2.1 Observation site
The sampling site is in the Qingpu District of western Shanghai, named Dianshan Lake (DSL) supersite (31.09∘ N, 120.98∘ E, ∼ 15 m above ground) (Fig. S1 in the Supplement). It is ∼ 7 km east of Dianshan Lake, ∼ 50 km from downtown Shanghai, situated at the intersection area of Jiangsu, Shanghai, and Zhejiang. It is in a suburban area in the YRD, surrounded by farmland and vegetated lands. There are two highways (G318 and G50, ∼ 1 km to the site) but no large industries near the sampling site. DSL station is a supersite maintained by the Shanghai Environmental Monitoring Center and the monitoring data are incorporated into the national regional air automatic monitoring network of China. The site is considered suitable for investigating the regional air quality and transport of air pollutants in the YRD region (Jia et al., 2020). In this study, a 5-year intensive campaign was conducted at the DSL site from January 2016 to December 2020, although the observations were suspended from July to September 2019 (5 % of the data) owing to site maintenance.
2.2 Instruments and measurements
PM2.5 mass concentrations were determined automatically by a tapered-element oscillating microbalance monitor (TEOM, Thermo FH62C-14, USA). The sampling flow rate of the TEOM was 16.7 L min−1. The uncertainty of the hourly measurement is ± 1.50 mg m−3, and the detection limit is 0.1 µg m−3. In the study, the PM2.5 concentration was converted to hourly means. O3 and NO2 were measured by an online analyser (Model O342M, Environmental S.A, FRA; model 42i, Thermo Environmental Instruments, USA).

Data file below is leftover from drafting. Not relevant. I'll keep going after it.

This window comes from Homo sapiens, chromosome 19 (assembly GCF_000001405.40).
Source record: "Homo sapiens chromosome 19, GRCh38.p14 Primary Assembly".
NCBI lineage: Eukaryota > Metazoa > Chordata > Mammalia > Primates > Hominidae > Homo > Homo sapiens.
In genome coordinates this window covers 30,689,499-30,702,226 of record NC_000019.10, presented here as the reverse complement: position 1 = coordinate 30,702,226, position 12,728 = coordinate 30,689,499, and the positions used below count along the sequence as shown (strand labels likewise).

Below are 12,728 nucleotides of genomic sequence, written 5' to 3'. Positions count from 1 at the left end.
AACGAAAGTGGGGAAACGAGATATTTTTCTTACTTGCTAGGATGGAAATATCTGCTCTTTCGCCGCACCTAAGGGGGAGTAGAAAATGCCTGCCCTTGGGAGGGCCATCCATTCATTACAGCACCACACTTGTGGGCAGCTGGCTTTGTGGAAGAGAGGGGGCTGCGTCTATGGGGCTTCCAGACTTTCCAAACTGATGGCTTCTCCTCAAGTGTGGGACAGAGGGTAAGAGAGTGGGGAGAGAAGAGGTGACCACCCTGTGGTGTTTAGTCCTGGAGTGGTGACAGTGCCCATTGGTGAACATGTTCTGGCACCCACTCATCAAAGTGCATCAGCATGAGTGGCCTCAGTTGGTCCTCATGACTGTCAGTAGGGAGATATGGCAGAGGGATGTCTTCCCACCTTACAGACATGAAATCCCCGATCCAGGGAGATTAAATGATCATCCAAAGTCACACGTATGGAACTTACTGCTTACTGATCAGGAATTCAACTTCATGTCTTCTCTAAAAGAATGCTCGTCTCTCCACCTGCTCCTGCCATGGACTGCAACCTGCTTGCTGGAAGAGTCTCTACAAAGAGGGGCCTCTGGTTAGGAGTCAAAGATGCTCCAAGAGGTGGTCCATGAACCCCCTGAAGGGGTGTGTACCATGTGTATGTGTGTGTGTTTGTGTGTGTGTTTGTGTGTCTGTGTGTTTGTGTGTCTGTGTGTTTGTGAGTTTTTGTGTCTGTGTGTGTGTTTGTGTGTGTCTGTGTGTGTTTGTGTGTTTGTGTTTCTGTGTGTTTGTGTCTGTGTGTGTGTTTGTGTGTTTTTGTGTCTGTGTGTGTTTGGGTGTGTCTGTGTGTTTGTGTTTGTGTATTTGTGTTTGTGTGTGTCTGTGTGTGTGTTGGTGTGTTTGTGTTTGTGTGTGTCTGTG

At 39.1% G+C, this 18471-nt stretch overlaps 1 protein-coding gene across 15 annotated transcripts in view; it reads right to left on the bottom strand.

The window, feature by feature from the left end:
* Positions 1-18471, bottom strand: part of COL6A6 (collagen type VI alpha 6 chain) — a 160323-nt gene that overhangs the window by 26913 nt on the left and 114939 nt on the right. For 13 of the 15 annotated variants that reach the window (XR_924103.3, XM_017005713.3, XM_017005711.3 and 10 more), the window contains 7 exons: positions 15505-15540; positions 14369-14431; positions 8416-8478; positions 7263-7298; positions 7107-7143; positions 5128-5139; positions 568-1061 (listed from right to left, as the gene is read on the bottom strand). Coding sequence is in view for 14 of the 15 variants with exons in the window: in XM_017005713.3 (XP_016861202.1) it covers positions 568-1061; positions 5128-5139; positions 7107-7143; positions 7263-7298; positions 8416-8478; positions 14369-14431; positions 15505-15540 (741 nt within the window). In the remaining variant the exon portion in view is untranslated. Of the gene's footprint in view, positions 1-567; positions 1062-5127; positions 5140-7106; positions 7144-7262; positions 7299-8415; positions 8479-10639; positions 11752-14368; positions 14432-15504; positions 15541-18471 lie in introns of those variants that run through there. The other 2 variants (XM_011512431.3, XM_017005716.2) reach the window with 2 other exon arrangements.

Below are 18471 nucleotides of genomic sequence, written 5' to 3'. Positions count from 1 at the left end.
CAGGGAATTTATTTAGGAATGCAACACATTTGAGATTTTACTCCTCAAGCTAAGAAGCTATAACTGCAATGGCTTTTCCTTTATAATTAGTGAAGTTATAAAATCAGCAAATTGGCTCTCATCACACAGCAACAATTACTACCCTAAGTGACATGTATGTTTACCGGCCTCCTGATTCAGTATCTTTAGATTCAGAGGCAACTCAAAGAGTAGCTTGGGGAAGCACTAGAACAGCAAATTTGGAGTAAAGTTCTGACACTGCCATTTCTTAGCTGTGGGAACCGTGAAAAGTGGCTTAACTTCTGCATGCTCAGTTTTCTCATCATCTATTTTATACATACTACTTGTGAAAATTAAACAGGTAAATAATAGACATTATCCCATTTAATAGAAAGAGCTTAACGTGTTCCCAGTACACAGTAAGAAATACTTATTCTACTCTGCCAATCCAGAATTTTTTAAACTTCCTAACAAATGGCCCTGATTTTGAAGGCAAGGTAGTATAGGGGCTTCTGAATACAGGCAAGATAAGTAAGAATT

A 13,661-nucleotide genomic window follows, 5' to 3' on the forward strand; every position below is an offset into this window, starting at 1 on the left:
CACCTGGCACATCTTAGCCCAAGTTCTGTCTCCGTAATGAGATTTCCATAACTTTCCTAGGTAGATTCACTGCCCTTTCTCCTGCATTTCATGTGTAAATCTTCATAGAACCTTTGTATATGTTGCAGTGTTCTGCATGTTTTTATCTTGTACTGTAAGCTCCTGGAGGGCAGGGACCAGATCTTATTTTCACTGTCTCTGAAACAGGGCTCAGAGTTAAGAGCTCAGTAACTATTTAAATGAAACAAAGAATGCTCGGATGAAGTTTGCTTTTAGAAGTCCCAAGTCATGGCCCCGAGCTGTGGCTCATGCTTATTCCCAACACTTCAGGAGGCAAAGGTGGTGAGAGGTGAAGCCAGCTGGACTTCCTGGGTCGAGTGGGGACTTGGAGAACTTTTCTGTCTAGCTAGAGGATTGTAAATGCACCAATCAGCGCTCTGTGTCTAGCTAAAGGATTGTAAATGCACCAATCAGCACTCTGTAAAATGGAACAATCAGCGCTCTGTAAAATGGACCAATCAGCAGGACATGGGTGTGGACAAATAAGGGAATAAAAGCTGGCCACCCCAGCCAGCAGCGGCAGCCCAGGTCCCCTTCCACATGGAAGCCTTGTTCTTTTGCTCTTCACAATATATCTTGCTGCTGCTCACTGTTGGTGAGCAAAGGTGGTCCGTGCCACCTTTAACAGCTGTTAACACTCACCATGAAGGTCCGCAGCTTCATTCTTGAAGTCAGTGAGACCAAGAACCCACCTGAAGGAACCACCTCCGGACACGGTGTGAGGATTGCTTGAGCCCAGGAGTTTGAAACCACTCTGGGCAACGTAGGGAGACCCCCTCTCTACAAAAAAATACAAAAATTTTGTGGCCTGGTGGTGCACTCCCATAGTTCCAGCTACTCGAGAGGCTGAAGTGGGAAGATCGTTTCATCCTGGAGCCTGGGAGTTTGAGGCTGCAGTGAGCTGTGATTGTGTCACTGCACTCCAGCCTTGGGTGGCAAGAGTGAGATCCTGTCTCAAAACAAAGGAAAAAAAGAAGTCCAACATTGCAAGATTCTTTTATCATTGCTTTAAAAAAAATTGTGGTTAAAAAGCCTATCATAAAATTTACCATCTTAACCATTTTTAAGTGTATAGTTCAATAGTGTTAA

Organic carbon (OC) and elemental carbon (EC) were measured online by a Sunset Semi-Continuous Carbon Analyzer (Sunset Laboratory, Forest Grove, OR, USA) using the thermal–optical transmittance method at a flow rate of 8 L min−1. This instrument can provide hourly time-resolved OC and EC analyses. The detection limits of OC and EC are 0.2 and 0.04 µg m−3 respectively.
The meteorological parameters, including ambient temperature (T), relative humidity (RH), wind speed (WS), and wind direction (WD), were obtained at the sampling site using the Visala (WXT520, Vaisala Ltd., Finland) automatic weather station at hourly time resolution. The uncertainty of ambient temperature, RH, WS, and WD are ± 0.1 ∘C, ± 3 %, ± 0.3 m s−1, and 3∘ respectively. The data are collected every minute and converted to hourly means.
2.3 Estimation of secondary organic carbon by the minimum R2 method